A University of Guelph geography professor teaching global food security in novel ways has received a prestigious research award from the Pierre Elliott Trudeau Foundation, it was announced today.

Evan Fraser will receive one of three 2014 Trudeau Fellowships, worth $225,000 over three years. He is the first U of G professor to receive the honour.

“This is an important accolade for Evan and the entire University community,” said Serge Desmarais, acting provost and vice-president (academic).

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“Trudeau fellows are recognized for their research, creativity and commitment to making a difference, which defines Evan. He has dedicated himself to raising awareness and finding solutions to the global challenge of feeding the world, using new ways of thinking and approaches to share his knowledge and draw attention to problems and concepts.

Fraser’s award was announced on the same day that he was inducted into a new college of the Royal Society of Canada created to recognize emerging intellectual leaders. Says Desmarais: “It speaks highly of Evan’s reputation and to the contribution he is making in Canada and beyond.”

Nominated by their peers and selected by an independent jury of researchers and scholars, Trudeau fellows are appointed for life. The award recognizes leadership, productivity, innovation and communication on complex issues.

“The 2014 Trudeau fellowships will give some of Canada’s most innovative and committed public intellectuals time, financial support and access to a deep network, so that they can further their vision of a safer, more secure and more equitable world,” said Morris Rosenberg, president and CEO of the Foundation.

Fraser joined U of G in 2010 as a geography professor and Canada Research Chair in Global Human Security. He has raised awareness of the social and environmental consequences of food price volatility and sought ways to reduce waste in global food systems. He co-authored the book Empires of Food: Feast, Famine and the Rise and Fall of Civilizations.

Most recently, he created “Feeding Nine Billion,” a project intended to spark discussion through social media about feeding the Earth’s ballooning human population.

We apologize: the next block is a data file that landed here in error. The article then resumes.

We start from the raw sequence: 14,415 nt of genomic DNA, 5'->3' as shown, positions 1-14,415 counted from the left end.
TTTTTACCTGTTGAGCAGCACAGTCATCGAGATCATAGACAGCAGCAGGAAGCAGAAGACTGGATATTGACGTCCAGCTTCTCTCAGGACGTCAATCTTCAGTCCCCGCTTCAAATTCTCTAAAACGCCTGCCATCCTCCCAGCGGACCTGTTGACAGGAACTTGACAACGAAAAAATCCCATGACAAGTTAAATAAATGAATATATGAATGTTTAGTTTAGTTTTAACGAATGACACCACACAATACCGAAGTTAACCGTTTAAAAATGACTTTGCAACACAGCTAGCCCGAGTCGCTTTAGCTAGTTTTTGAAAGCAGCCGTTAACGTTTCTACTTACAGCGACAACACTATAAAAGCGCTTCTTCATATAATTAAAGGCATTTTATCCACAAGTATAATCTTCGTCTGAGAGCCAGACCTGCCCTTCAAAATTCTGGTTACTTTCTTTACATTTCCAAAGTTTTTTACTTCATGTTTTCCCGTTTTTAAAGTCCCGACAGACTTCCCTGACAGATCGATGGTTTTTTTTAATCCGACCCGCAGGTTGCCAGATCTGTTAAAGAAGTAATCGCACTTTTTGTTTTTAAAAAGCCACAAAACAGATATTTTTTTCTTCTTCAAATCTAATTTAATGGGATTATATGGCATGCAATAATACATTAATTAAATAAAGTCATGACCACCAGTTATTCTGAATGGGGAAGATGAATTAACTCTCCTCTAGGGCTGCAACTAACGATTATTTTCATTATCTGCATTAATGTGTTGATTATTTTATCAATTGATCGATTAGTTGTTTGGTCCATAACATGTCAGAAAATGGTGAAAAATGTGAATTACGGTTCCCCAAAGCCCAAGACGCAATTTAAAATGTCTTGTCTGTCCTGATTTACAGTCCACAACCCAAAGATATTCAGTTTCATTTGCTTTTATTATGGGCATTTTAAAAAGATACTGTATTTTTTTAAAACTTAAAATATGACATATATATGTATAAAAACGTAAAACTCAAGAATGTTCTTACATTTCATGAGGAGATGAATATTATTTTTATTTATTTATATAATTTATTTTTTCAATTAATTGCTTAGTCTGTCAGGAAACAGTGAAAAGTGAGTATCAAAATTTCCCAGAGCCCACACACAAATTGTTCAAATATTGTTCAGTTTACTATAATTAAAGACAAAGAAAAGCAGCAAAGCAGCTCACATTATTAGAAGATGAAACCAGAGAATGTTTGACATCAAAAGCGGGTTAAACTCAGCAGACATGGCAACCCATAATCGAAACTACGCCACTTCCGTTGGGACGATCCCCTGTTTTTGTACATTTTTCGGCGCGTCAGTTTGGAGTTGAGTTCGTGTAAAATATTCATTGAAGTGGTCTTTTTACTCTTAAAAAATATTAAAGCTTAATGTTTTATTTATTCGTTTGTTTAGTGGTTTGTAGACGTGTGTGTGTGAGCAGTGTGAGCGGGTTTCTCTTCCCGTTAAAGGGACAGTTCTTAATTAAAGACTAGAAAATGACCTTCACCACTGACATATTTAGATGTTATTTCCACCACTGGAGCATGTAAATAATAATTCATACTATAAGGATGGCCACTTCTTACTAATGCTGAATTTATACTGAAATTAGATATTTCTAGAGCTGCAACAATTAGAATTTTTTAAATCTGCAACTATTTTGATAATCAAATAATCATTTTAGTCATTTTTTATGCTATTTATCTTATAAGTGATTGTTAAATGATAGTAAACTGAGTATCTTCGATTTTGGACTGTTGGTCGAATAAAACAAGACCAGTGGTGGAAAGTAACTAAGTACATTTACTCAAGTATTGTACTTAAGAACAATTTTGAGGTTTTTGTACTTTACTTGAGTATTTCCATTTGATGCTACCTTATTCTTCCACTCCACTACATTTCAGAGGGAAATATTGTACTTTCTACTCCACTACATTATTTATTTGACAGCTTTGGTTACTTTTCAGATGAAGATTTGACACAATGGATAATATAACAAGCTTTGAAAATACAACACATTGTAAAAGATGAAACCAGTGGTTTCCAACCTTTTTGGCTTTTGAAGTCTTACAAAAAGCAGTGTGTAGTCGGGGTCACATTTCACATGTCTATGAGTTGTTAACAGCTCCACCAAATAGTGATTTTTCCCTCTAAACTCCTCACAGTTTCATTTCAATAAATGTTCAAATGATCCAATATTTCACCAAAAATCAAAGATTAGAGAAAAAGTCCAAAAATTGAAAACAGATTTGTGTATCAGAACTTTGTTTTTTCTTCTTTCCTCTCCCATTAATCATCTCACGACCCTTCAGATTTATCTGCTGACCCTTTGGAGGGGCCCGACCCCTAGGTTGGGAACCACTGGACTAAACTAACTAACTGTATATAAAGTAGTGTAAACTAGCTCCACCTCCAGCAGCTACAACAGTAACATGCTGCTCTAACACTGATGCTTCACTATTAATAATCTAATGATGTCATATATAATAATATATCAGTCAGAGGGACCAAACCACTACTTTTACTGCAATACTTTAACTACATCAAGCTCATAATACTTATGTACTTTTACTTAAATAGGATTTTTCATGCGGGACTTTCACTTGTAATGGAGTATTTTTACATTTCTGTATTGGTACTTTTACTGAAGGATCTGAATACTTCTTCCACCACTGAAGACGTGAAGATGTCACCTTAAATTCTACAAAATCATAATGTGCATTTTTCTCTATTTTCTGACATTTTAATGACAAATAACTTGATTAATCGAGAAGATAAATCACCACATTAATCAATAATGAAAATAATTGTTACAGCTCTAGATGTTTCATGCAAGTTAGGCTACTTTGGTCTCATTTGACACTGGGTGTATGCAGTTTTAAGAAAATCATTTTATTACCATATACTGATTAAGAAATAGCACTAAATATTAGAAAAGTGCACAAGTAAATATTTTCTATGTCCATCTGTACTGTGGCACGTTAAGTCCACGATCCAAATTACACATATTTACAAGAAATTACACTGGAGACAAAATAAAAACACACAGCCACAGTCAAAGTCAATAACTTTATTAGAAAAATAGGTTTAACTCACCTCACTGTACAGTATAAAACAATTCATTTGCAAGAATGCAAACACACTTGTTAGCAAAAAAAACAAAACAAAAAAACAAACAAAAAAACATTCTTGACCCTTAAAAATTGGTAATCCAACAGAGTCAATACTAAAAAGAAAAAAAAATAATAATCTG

He plans to use his Trudeau fellowship and his connections to Canadian businesses and organizations to inform public policy.

His first project will be a graphic novel on food security. “One of the major inspirations for this story comes from the food crisis of 2008-2012,” he said, including stories of often-violent reactions worldwide to food price increases during that period.

He will also create campus, provincial and national contests in global food security, and develop experiential learning courses.

In a news release, the Trudeau Foundation said Fraser’s work is at the forefront of its four key themes: human rights and dignity; responsible citizenship; Canada in the world; and people and their natural environment.

Fraser will discuss his project on Thursday in Montreal during a reception at the Trudeau Foundation.

“This is recognition that academics can be rewarded when they try and communicate with groups outside of traditional academic disciplines,” he said.

“I firmly believe that all academics, but especially people who have high-profile appointments such as Trudeau Fellowships, have an obligation to devote significant effort to communicating with non-academic audiences. This means not only writing for non-academic audiences, speaking to community groups and being interviewed by the media but also engaging with social media sources.”

As a Trudeau fellow, Fraser will also communicate his ideas and research through speaking engagements and by participating in the Foundation’s Public Interaction Program. Getting out the message about global food security and safety is paramount, he said.

“At a time when population growth and climate change are making food supply increasingly precarious, maintaining global food security is one of humanity’s greatest challenges.”